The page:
The NCRP states the operator of a handheld x-ray unit is not required to wear a protective lead apron although the state of Missouri recommends one be worn.3,5 It is also advised the facility provide personal dosimeters to operators of these devices for the first year of use to determine whether ongoing monitoring is needed. Personal dosimeters should be worn for occupational workers who are likely to receive an annual effective dose of 100 mrem or higher (1 mSv). (3,6)

What About Shielding the Patient?

According to the NCRP’s Report No. 177, “Technological and procedural improvements have eliminated the requirement for the radiation protective apron; however, some patients expect it and may request it. Thyroid shielding is required for patients due to the high radiosensitivity of the thyroid when it will not interfere with the exam.” A significant portion of the dose to the body is from internal scattered radiation which cannot be shielded. (3) The MRCP supports these statements.

There are several organizations that have current campaigns to lower patient dose and improve radiation safety. Image Gently is an alliance that advocates lowering the exposure factors and using a smaller field of view for pediatric imaging. (7) Image Wisely aims to educate imaging professionals on using appropriate techniques and radiation dose monitoring for safety in adult imaging.8 In summary, there are multiple methods for dental practices to utilize to keep patients and staff safe while performing radiographic imaging.

Intraoral, panoramic and cone-beam CT imaging all have an excellent purpose for specific anatomical diagnosis and procedures. With proper technique, shielding and routine testing being employed, QEs assist sites with radiation safety equipment surveys to ensure these units continue to be operated with adherence to standardized limits and keeping dose as low as is reasonably achievable for the safety of all patients and dental staff.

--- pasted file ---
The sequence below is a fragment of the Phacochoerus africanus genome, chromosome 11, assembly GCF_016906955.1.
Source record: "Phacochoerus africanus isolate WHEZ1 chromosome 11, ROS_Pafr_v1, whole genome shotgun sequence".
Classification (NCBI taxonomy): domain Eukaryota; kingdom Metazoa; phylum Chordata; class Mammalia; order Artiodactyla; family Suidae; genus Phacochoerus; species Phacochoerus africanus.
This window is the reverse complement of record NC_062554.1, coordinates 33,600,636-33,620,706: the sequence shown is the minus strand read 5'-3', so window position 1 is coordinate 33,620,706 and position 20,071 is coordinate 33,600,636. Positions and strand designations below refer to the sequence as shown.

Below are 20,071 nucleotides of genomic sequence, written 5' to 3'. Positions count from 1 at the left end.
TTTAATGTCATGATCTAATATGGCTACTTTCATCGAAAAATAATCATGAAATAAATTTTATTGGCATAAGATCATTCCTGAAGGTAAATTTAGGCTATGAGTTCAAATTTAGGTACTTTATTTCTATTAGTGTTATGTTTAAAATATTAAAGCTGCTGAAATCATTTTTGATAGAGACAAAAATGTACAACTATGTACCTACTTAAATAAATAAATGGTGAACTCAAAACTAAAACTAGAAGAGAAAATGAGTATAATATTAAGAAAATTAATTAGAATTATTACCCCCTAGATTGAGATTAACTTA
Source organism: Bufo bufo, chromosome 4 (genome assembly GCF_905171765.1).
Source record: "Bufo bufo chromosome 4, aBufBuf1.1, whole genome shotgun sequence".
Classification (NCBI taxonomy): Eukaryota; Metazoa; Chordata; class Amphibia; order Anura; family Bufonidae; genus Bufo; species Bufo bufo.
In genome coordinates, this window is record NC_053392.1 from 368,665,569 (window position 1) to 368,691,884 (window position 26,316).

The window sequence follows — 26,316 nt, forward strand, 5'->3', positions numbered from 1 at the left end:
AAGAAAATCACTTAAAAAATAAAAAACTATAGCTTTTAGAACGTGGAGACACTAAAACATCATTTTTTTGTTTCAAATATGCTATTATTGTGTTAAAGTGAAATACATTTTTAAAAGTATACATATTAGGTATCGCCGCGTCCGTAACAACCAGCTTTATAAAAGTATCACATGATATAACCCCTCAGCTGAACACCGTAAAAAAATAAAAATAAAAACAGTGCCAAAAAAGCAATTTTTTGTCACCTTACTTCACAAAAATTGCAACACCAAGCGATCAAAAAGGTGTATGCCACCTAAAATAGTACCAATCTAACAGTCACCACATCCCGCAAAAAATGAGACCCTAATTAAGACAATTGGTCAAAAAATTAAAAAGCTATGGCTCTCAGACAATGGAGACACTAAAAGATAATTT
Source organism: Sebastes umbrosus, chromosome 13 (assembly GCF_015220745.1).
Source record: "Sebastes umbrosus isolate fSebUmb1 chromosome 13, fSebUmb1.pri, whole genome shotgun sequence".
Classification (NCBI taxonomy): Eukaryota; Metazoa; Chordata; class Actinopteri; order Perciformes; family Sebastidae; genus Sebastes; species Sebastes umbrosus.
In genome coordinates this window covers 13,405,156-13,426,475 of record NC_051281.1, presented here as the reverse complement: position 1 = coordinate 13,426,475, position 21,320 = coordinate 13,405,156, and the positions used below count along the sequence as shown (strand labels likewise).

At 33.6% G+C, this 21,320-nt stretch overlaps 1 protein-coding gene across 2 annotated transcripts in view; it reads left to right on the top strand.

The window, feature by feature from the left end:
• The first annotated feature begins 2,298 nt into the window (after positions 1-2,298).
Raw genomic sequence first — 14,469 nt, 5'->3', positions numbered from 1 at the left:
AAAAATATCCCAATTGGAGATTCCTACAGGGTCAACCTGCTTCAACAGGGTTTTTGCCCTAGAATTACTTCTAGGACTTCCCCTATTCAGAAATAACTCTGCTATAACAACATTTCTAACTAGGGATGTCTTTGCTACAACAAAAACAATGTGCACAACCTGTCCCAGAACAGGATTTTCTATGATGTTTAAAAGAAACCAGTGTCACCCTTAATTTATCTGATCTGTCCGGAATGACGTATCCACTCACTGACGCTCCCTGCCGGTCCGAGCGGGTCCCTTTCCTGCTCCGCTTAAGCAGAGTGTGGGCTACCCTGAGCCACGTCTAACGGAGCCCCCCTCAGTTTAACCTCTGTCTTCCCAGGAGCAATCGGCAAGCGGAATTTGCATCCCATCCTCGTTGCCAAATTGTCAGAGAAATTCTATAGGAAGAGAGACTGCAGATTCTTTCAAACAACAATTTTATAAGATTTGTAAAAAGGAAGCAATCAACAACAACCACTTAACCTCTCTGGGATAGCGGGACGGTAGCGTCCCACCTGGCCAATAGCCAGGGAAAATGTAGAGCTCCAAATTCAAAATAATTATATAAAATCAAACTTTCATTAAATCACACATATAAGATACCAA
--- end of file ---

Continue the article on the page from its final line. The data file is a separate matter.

Stephanie Patrick, BS, RT (R)(M)(QM) is a Qualified Expert with Heldebrandt Consulting and travels throughout Missouri performing radiation safety inspections for sites including dental settings. She has been in the radiologic sciences with experience in radiation physics and safety for more than 30 years and enjoys providing educational radiology information to facilities. Heldebrandt Consulting is an MDA Solutions Center Allied Business Participant. Click to visit their Solution Center listing. Images are property of the author except where noted. This article also appeared in the Focus MDA 2023 Summer issue.


  1. Missouri Department of Health and Senior Services, Bureau of Diagnostic Service, Missouri Radiation Control Program. (2023). Radiation Control. Radiation Control, Health & Senior Services. Retrieved April 29, 2023,
  2. Missouri Department of Health and Senior Services, Bureau of Diagnostic Service, Missouri Radiation Control Program. (2017, November). Guidance for dental facilities use of QEs – Missouri. Retrieved April 27, 2023,
  3. National Council on Radiation Protection and Measurements. (2019, December 19). Radiation Protection in Dentistry and Oral & Maxillofacial Imaging: Recommendations of the National Council on Radiation Protection and Measurements. NCRP Report No. 177.
  4. Radiological Society of North America (RSNA) and American College of Radiology (ACR). (2022, November 1). Radiation Dose. Retrieved April 29, 2023,
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  6. Missouri Department of Health and Senior Services, Bureau of Diagnostic Service, Missouri Radiation Control Program. (2015, August). Guidance for dental facilities, radiation badges and shielding. Retrieved April 29, 2023,
  7. Image Gently Alliance. (2014). Image Gently During Dental Procedures. imagegently. Retrieved April 30, 2023,
  8. American College of Radiology. (2023). Image Wisely. Retrieved April 30, 2023,
  9. 19 CSR 20-10, Code of State Regulations. (2003, January 29). Rules of Department of Health and Senior Services, Division 20 – Division of Environmental Health and Epidemiology, Chapter 10 – Protection Against Ionizing Radiation. Retrieved April 29, 2023,
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  11. Center for Devices and Radiological Health. (2023, February 21). Medical X-ray imaging. U.S. Food and Drug Administration. Retrieved April 29, 2023,